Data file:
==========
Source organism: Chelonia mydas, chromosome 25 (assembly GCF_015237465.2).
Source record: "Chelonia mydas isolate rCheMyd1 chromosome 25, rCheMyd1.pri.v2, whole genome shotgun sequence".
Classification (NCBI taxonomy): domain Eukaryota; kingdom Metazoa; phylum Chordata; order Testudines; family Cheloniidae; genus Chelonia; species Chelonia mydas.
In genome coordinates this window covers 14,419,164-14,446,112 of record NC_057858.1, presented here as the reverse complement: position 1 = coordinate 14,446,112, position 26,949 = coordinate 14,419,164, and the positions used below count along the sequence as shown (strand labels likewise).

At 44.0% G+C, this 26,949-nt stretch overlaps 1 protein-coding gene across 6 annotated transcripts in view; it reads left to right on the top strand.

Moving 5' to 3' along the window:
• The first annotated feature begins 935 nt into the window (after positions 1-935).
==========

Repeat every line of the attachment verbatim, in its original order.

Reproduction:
Source organism: Chelonia mydas, chromosome 25 (assembly GCF_015237465.2).
Source record: "Chelonia mydas isolate rCheMyd1 chromosome 25, rCheMyd1.pri.v2, whole genome shotgun sequence".
Classification (NCBI taxonomy): domain Eukaryota; kingdom Metazoa; phylum Chordata; order Testudines; family Cheloniidae; genus Chelonia; species Chelonia mydas.
In genome coordinates this window covers 14,419,164-14,446,112 of record NC_057858.1, presented here as the reverse complement: position 1 = coordinate 14,446,112, position 26,949 = coordinate 14,419,164, and the positions used below count along the sequence as shown (strand labels likewise).

At 44.0% G+C, this 26,949-nt stretch overlaps 1 protein-coding gene across 6 annotated transcripts in view; it reads left to right on the top strand.

Moving 5' to 3' along the window:
• The first annotated feature begins 935 nt into the window (after positions 1-935).